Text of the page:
Duet For One @ Almeida Theatre, London

cast list
Juliet Stevenson, Henry Goodman

directed by
Matthew Lloyd
Tom Kempinski’s 1980 play Duet for One is a brilliantly written two-hander about an ex-international concert violinist with multiple sclerosis who gets treatment from a psychiatrist to help with her depression.

Tautly directed by Matthew Lloyd and featuring powerful performances from Juliet Stevenson and Henry Goodman, this is a harrowing but compelling experience, with occasional shafts of humour, which sheds light on both art and pyschotherapy.

Taking place over six sessions of therapy in Dr Feldmann’s treatment room, we see his patient Stephanie Abrahams fluctuating wildly in her moods as he penetrates to the core of her troubled psyche.
When she first arrives in her wheelchair she claims that she is only there because her composer husband thought it would be a good idea, though she herself is sceptical. She makes light of her situation: though she has been depressed about giving up playing the violin, she talks positively of her plans to teach promising young musicians and to work as her husband’s secretary.

The anti-depressants Dr Feldmann gives Stephanie make her ‘hyper’, with plenty of energy but irritable: we sense she is in denial about her true feelings. As the doctor probes deeper, asking questions about her mother who died when she was nine, having given up a promising career as a pianist on marrying Stephanie’s father, who also tried to stop her becoming a musician, and about her childless relationship with her own husband, repressed feelings come spilling out. Stephanie directs her anger towards the doctor, then resorts to childlike sulkiness, and finally finds a new level of self-understanding.

Although inspired by cellist Jacqueline du Pr, Duet for One may also draw on the playwright’s own experiences of therapy for agoraphobia. But what is important is the convincingly intimate relationship which is skilfully built up between Dr Feldmann and Stephanie, so that a real sense of claustrophobic intensity develops. To start with she does most of the talking, but later he reveals himself more as he shows an unexpected passion for his professional ideals. Kempinski may project an overly affirmative view of psychiatry but the ambiguous ending leaves open its effectiveness here.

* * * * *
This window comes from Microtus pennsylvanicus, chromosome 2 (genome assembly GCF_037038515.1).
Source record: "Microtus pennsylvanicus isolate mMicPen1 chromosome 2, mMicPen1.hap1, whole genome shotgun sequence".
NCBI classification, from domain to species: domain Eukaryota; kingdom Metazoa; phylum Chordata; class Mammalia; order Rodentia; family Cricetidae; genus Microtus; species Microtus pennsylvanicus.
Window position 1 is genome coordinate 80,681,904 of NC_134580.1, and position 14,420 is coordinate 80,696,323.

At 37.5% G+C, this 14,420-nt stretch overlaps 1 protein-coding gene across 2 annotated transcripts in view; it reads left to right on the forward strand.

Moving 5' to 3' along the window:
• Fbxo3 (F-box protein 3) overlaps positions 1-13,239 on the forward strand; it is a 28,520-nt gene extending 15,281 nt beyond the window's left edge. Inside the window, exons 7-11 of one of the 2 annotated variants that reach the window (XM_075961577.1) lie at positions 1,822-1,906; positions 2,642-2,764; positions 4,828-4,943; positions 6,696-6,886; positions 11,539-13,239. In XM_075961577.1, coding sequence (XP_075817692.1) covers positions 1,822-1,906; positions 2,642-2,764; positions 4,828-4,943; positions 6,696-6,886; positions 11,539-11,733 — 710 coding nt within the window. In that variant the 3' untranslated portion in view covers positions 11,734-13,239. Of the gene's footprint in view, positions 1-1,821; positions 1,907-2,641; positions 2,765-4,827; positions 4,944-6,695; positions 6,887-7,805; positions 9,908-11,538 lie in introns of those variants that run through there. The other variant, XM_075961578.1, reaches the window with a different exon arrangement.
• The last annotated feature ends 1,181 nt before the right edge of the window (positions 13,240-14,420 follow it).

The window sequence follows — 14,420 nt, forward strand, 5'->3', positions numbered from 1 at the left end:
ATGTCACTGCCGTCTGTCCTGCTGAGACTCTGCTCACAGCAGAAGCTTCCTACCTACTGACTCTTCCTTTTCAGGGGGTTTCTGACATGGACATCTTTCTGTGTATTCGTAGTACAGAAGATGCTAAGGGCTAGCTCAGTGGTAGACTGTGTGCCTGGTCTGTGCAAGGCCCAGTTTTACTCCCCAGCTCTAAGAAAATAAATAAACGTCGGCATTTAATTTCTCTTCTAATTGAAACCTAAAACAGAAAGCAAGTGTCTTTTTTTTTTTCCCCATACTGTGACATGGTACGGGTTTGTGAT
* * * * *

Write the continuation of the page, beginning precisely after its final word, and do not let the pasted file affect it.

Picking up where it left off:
Stevenson gives a masterclass of acting without ever making us feel she is putting on a performance, as she moves naturally through a kaleidoscope of emotions, from ecstatic to suicidal. Physically she suggests with her clenched hands the insidious creeping paralysis of MS, occasionally standing up before falling, while presenting a moving portrait of a highly talented artist who finds it difficult to live without her vocation.

Goodman may have the supporting role to the virtuoso, but he fulfils it superbly. In a sense he has a more difficult part because early on he has to listen intently with an almost inscrutable facial expression, with just a few clues as to what he is thinking. But as well as showing his Teutonic pedantry and comic eccentricity, he successfully conveys the man’s essential humanity.

Lez Brotherston’s impressively detailed design, with its wall-lined books, CDs, cassettes and records, sets the scene nicely for this professional liaison which becomes extremely personal, while the playing of Bach’s sublime sonatas and partitas for solo violin between scenes adds to the ambience.

After more than two hours of this emotionally draining but deeply rewarding play we feel we have been on a real journey, in which a solo performance has become a duet for two.

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